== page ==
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Skeletal formula
Ball-and-stick model
IUPAC name
3D model (JSmol)
Molar mass 136.24 g·mol−1
Melting point 163 to 164.8 °C (325.4 to 328.6 °F; 436.1 to 437.9 K)[1]
0 D
Except where otherwise noted, data are given for materials in their standard state (at 25 °C [77 °F], 100 kPa).
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Infobox references

Twistane (IUPAC name: tricyclo[,8]decane[2]) is an organic compound with the formula C10H16.[3] It is a cycloalkane and an isomer of the simplest diamondoid, adamantane, and like adamantane, is not very volatile. Twistane was named for the way its rings are permanently forced into the cyclohexane conformation known as the "twist-boat".[1] The compound was first reported by Whitlock in 1962.[4]


Twistane has been synthesized in a variety of ways. The original 1962 method was based on a bicyclo[2.2.2]octane framework.[4] A 1967 publication concerned a intramolecular aldol condensation of a cis-decalin diketone.[5] It is formed when basketane is hydrogenated.[6][dubious ]


The only symmetry operation in twistane is rotation, and there exists three 2-fold axes as shown in the left picture. Thus the point group of twistane is D2. Although twistane has four stereocenters, it only exists as two enantiomers. This is because it is symmetric along its C2 axis.[7]


Polytwistane is a hypothetical polymer of fused twistane units awaiting actual synthesis.[8][9][10][11]


  1. ^ a b Beyer, Hans; Walter, Wolfgang; trans. Douglas Lloyd (1997), Organic Chemistry, Horwood Publishing, p. 416, ISBN 1-898563-37-3, retrieved 2008-12-09 
  2. ^ Quinkert, Gerhard; Egert, Ernst; Griesinger, Christian; trans. Andrew Beard (1996), Aspects of Organic Chemistry: Structure, Basel, Switzerland: Helvetica Chimica Acta, p. 107, ISBN 3-906390-15-2, retrieved 2008-12-09 
  3. ^ Classics in Hydrocarbon Chemistry: Syntheses, Concepts, Perspectives Henning Hopf ISBN 978-3-527-29606-4. 2000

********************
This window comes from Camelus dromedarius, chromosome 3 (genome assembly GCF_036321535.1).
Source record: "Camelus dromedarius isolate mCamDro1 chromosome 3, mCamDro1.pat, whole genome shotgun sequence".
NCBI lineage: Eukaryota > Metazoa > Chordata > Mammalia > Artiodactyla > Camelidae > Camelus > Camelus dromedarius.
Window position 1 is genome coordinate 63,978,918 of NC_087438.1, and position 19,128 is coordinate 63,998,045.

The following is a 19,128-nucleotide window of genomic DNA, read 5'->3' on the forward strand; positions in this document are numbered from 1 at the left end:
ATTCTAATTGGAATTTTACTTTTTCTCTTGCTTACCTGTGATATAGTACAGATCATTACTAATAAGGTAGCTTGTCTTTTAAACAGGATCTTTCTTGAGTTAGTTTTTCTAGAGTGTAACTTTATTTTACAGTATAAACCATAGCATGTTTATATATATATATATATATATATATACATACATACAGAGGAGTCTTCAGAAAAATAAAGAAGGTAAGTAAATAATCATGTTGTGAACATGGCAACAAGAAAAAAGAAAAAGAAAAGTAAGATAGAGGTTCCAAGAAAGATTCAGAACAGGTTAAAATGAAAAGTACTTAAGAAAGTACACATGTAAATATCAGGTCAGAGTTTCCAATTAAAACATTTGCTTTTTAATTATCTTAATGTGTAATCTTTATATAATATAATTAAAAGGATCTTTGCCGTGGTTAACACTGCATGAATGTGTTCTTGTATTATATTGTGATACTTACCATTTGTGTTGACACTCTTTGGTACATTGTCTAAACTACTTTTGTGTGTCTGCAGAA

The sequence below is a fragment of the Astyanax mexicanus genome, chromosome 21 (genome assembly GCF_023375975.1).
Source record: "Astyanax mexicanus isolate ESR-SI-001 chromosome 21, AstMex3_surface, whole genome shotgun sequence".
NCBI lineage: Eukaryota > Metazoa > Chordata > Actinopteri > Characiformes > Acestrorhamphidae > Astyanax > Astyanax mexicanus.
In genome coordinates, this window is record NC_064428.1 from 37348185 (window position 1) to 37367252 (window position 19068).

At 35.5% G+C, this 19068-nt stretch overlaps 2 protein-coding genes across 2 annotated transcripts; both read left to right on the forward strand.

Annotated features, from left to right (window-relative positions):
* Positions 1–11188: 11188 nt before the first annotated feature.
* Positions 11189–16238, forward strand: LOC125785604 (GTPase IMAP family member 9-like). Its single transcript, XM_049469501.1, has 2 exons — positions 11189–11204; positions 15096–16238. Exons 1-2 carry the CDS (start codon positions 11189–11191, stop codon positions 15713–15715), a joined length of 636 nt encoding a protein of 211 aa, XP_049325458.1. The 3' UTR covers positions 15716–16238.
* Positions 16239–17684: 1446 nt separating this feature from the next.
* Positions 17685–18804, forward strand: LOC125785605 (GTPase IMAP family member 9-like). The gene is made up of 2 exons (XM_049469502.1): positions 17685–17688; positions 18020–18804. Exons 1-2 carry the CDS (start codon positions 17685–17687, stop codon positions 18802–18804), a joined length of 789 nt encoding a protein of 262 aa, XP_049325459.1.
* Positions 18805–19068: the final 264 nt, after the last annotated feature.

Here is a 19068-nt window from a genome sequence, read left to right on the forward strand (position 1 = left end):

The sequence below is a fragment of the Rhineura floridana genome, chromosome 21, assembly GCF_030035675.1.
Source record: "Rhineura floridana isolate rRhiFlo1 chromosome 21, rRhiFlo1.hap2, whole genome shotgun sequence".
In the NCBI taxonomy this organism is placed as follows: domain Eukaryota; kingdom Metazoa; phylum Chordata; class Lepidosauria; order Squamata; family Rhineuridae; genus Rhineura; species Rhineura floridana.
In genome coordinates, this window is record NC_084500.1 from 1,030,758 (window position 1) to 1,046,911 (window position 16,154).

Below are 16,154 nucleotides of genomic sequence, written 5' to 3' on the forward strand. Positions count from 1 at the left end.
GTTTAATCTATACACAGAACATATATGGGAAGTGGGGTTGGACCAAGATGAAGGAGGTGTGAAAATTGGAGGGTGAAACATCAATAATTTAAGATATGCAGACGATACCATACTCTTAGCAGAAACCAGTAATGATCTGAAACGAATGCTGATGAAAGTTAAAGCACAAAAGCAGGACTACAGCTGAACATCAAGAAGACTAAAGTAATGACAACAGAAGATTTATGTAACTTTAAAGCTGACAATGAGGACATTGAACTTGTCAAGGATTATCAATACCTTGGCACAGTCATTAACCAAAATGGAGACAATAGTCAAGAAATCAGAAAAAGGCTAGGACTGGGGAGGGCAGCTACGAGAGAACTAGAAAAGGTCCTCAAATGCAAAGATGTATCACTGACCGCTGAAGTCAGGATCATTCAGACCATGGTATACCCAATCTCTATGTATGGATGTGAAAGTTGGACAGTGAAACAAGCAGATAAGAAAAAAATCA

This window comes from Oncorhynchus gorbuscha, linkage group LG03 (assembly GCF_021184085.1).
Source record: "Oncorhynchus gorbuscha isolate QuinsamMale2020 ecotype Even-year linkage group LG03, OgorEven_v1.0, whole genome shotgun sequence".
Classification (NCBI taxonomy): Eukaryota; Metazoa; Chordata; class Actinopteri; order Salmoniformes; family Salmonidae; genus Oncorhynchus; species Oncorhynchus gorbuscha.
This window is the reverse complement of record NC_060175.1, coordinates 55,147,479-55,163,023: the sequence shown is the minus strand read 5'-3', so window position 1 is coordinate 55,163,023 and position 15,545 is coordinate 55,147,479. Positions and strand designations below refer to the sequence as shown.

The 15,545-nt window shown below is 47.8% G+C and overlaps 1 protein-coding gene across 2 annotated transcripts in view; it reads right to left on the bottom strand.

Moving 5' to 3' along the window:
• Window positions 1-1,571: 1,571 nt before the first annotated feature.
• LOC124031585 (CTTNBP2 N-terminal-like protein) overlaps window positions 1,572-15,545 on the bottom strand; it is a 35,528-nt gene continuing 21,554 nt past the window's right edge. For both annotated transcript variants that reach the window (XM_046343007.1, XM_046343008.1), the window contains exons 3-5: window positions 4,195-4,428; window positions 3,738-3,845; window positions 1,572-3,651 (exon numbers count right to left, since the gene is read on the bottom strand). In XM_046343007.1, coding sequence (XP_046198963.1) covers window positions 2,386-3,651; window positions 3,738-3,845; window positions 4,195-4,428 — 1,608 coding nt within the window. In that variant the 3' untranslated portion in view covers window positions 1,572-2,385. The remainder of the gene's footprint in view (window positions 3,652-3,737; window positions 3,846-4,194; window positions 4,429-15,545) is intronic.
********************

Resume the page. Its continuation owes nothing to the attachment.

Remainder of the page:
4. ^ a b Tricyclo[]Decane H. W. Whitlock Journal of the American Chemical Society 1962 84 (17), 3412-3413 doi:10.1021/ja00876a047
  5. ^ A new synthesis of twistane Jean Gauthier, Pierre Deslongchamps Canadian Journal of Chemistry, 1967, 45(3): 297-300, doi:10.1139/v67-052
  6. ^ Ho, Tse-Lok (1995), Symmetry: A Basis for Synthesis Design, Wiley-IEEE, p. 69, ISBN 0-471-57376-0, retrieved 2008-12-10 
  7. ^ Kalsi, P. S. (2005), Stereochemistry Conformation and Mechanism, New Age Publishers, p. 94, ISBN 81-224-1564-4, retrieved 2008-12-10 
  8. ^ Barua, S. R., Quanz, H., Olbrich, M., Schreiner, P. R., Trauner, D. and Allen, W. D. (2014), Polytwistane. Chem. Eur. J., 20: 1638–1645. doi:10.1002/chem.201303081
  9. ^ A step toward polytwistane: synthesis and characterization of C2-symmetric tritwistane Martin Olbrich, Peter Mayer and Dirk Trauner Org. Biomol. Chem., 2014,12, 108-112 doi:10.1039/C3OB42152J
  10. ^ Synthetic Studies toward Polytwistane Hydrocarbon Nanorods Martin Olbrich, Peter Mayer, and Dirk Trauner The Journal of Organic Chemistry Article ASAP 2014 doi:10.1021/jo502618g
  11. ^ Calculated Nuclear Magnetic Resonance Spectra of Polytwistane and Related Hydrocarbon Nanorods Boris Maryasin, Martin Olbrich, Dirk Trauner and Christian Ochsenfeld J. Chem. Theory Comput., 2015,11(3), 1020-1026 doi:10.1021/ct5011505